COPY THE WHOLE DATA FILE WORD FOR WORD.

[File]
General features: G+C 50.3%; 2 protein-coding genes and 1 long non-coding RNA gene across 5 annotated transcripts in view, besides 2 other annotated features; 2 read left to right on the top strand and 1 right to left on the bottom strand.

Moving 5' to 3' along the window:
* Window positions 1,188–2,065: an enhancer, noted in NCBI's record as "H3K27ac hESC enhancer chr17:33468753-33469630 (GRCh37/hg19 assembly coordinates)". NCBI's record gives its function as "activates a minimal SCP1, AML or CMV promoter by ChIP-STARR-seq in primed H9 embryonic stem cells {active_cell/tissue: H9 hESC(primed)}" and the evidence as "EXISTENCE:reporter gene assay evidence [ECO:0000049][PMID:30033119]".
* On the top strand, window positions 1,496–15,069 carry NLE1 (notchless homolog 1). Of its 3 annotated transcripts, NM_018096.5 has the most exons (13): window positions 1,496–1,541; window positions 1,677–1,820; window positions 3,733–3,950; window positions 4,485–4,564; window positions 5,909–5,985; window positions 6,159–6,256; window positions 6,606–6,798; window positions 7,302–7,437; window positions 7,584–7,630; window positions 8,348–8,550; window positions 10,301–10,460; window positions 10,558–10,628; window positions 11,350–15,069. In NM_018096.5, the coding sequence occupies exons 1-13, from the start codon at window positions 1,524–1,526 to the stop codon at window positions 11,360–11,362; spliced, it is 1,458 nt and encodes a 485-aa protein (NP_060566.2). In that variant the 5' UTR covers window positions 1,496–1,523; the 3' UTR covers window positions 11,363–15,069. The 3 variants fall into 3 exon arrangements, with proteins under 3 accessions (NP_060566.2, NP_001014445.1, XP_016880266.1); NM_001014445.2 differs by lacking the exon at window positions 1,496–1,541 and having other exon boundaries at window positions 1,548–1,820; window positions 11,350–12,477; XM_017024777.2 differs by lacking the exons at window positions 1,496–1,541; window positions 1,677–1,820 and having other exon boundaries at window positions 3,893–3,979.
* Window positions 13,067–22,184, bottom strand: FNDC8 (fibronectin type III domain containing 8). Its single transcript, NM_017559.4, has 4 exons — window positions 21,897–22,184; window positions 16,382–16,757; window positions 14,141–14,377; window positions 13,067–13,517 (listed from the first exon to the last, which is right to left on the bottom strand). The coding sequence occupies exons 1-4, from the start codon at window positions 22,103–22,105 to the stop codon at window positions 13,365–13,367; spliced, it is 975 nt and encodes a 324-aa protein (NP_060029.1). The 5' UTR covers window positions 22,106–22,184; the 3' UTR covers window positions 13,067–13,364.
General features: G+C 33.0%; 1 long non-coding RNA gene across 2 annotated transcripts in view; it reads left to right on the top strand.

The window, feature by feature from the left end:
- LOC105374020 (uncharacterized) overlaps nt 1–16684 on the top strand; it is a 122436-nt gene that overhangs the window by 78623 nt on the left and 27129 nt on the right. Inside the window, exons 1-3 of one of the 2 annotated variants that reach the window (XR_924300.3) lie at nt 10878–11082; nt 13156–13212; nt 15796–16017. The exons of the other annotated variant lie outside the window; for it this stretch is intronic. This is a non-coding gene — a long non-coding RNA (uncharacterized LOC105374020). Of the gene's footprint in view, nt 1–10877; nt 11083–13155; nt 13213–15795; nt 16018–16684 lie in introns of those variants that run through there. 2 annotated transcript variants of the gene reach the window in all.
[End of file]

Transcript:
General features: G+C 50.3%; 2 protein-coding genes and 1 long non-coding RNA gene across 5 annotated transcripts in view, besides 2 other annotated features; 2 read left to right on the top strand and 1 right to left on the bottom strand.

Moving 5' to 3' along the window:
* Window positions 1,188–2,065: an enhancer, noted in NCBI's record as "H3K27ac hESC enhancer chr17:33468753-33469630 (GRCh37/hg19 assembly coordinates)". NCBI's record gives its function as "activates a minimal SCP1, AML or CMV promoter by ChIP-STARR-seq in primed H9 embryonic stem cells {active_cell/tissue: H9 hESC(primed)}" and the evidence as "EXISTENCE:reporter gene assay evidence [ECO:0000049][PMID:30033119]".
* On the top strand, window positions 1,496–15,069 carry NLE1 (notchless homolog 1). Of its 3 annotated transcripts, NM_018096.5 has the most exons (13): window positions 1,496–1,541; window positions 1,677–1,820; window positions 3,733–3,950; window positions 4,485–4,564; window positions 5,909–5,985; window positions 6,159–6,256; window positions 6,606–6,798; window positions 7,302–7,437; window positions 7,584–7,630; window positions 8,348–8,550; window positions 10,301–10,460; window positions 10,558–10,628; window positions 11,350–15,069. In NM_018096.5, the coding sequence occupies exons 1-13, from the start codon at window positions 1,524–1,526 to the stop codon at window positions 11,360–11,362; spliced, it is 1,458 nt and encodes a 485-aa protein (NP_060566.2). In that variant the 5' UTR covers window positions 1,496–1,523; the 3' UTR covers window positions 11,363–15,069. The 3 variants fall into 3 exon arrangements, with proteins under 3 accessions (NP_060566.2, NP_001014445.1, XP_016880266.1); NM_001014445.2 differs by lacking the exon at window positions 1,496–1,541 and having other exon boundaries at window positions 1,548–1,820; window positions 11,350–12,477; XM_017024777.2 differs by lacking the exons at window positions 1,496–1,541; window positions 1,677–1,820 and having other exon boundaries at window positions 3,893–3,979.
* Window positions 13,067–22,184, bottom strand: FNDC8 (fibronectin type III domain containing 8). Its single transcript, NM_017559.4, has 4 exons — window positions 21,897–22,184; window positions 16,382–16,757; window positions 14,141–14,377; window positions 13,067–13,517 (listed from the first exon to the last, which is right to left on the bottom strand). The coding sequence occupies exons 1-4, from the start codon at window positions 22,103–22,105 to the stop codon at window positions 13,365–13,367; spliced, it is 975 nt and encodes a 324-aa protein (NP_060029.1). The 5' UTR covers window positions 22,106–22,184; the 3' UTR covers window positions 13,067–13,364.
General features: G+C 33.0%; 1 long non-coding RNA gene across 2 annotated transcripts in view; it reads left to right on the top strand.

The window, feature by feature from the left end:
- LOC105374020 (uncharacterized) overlaps nt 1–16684 on the top strand; it is a 122436-nt gene that overhangs the window by 78623 nt on the left and 27129 nt on the right. Inside the window, exons 1-3 of one of the 2 annotated variants that reach the window (XR_924300.3) lie at nt 10878–11082; nt 13156–13212; nt 15796–16017. The exons of the other annotated variant lie outside the window; for it this stretch is intronic. This is a non-coding gene — a long non-coding RNA (uncharacterized LOC105374020). Of the gene's footprint in view, nt 1–10877; nt 11083–13155; nt 13213–15795; nt 16018–16684 lie in introns of those variants that run through there. 2 annotated transcript variants of the gene reach the window in all.